My weekend in Kathmandu was filled with breakfast in the gardens at the back of the Pilgrims bookshop, it was a perfect start to the day, then travelling to the World Heritage sites, Durbar square, the great Stupa of Boudhanath and the famous monkey temple. And of course I had to fly around Mt Everest on Buddha Airlines. At the airport my 7am flight was delayed due to fog so over the two hours I spoke to a group of four elderly women from Hereford England and a retired gentleman from Blackpool who was a medic in the Gurkas. He had returned to Nepal to meet up with his comrades and was obviously moved by the parade for him by his old regiment but the star of the show were the four ladies. They were retired teachers who had grouped together to spend four weeks in Nepal teaching infant school children. They were delighted by the kindness shown to them by the schools and had the highest praise for the children. There visit was marred by an incident when a teacher was beaten up by Maoists. In order to bully there way into power daily strikes are being announced, all shops, schools etc are to remain closed for the day, so this dedicated teacher decided to go to the school early collect books to take home so that he could mark them. As he was walking across the school yard he was spotted, beaten and hospitalised. Over the weekend vehicles with loudspeakers were driving around with the Maoists announcing that Monday was another strike day. And as for my fellow travellers old, grey, but young in heart and so kind in spirit.
The flight around Mt Everest was majestic
Monday 22nd February 2010 Strike day, all the shops were closed, no taxies so I walked into Durbar Square and there was a wedding where children were being married off to Bael fruit.
This is a ceremony in the Newar community in Nepal in which pre-adolescent girls are "married" to the bael fruit (wood apple), which is a symbol of the god Vishnu, ensuring that the girl becomes and remains fertile.
The ‘fruit marriage’ ceremony is called Bael Bibaha or Ihi Newa girls are routinely expected to undertake three ‘marriages’. The first is the fruit marriage, and this happens before puberty. This is followed by the Barah ceremony in early teenage years, which marks the ‘marriage’ to the Sun God. The custom requires the young girl to be barred from seeing any males, including her own family, and confined in darkness at home for three weeks. This is seldom performed as it’s just not practical ‘How would she be able to go to classes at school?’. Finally, the young woman marries a man.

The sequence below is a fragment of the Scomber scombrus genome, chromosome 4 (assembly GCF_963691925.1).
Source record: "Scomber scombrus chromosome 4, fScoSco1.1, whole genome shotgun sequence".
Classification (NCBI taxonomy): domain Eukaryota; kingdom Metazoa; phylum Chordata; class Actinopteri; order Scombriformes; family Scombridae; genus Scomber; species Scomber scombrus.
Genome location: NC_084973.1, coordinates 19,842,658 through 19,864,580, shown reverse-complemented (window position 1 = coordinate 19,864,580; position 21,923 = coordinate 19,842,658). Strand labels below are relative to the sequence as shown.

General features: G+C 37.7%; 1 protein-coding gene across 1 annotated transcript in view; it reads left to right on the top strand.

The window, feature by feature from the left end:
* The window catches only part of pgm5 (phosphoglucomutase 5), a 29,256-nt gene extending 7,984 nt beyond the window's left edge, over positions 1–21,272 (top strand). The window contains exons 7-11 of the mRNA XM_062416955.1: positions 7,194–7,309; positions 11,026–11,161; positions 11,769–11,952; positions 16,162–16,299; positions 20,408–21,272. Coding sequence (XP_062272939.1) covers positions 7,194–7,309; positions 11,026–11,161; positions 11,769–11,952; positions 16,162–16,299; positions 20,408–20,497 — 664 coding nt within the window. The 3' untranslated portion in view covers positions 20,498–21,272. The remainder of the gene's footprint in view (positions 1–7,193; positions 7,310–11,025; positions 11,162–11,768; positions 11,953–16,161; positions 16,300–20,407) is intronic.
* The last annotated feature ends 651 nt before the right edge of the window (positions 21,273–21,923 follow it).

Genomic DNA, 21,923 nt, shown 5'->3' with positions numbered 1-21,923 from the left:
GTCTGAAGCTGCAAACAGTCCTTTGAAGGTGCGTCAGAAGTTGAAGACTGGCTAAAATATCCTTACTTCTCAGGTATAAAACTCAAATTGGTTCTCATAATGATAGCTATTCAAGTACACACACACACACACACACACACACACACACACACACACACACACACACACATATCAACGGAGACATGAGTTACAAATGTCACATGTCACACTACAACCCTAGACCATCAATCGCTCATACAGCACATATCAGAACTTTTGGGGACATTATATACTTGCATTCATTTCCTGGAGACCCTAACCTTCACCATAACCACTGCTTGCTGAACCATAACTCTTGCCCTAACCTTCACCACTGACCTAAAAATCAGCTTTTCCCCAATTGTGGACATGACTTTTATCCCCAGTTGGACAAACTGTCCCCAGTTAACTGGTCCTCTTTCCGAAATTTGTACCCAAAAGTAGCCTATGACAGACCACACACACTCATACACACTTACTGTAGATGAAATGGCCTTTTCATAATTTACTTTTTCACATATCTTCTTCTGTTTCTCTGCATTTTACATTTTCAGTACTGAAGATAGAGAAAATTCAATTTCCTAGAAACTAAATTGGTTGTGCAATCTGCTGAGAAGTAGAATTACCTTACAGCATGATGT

Even today in Nepal, up to half of Nepali girls are married by the age of eighteen. Some observers regard the long-standing Newar tradition of the three stages of marriage as a shrewd way of legitimising the delay to their young girls marrying. The practice is thought by some to have stemmed from a need to keep young girls safely ‘married’ and therefore unavailable. Away from the roving eyes of the men in the powerful and wealthy Rana clan, who were the ruling dynasty in Nepal from the 18th Century, right up until the 1950s.
Another theory is that the practice of first marrying a fruit means that, symbolically, the woman is always married. Thus meaning that if her husband should die before her, she will be spared the social disdain that commonly befalls widowed Newar women. In a country with no social services and a very poor healthcare system, the bael fruit marriage provides a woman with an essential means of retaining support and community ties in the event of her widowhood. A socially compelling argument for the fruit marriage some might say.
So what became of Mick and Simon my desperate adventurers. Well they were whisked off to the raft and started when my diarrhoea moment also afflicted them. They spent the next two days and nights in the bushes. When they emerged the worst for wear their trekking was marred by countless Chinese and Japanese trekkers.
Our final night in Kathmandu was one of reflection and laughter. Three men in a suitcase were finally going home.
You have heard the saying mad dogs and Englishmen well several weeks later I opened my email and there was PJ in the morning light at Everest basecamp in the snow doing a hand stand wearing nothing but a big grin, his hat, hiking boots and it looked cold.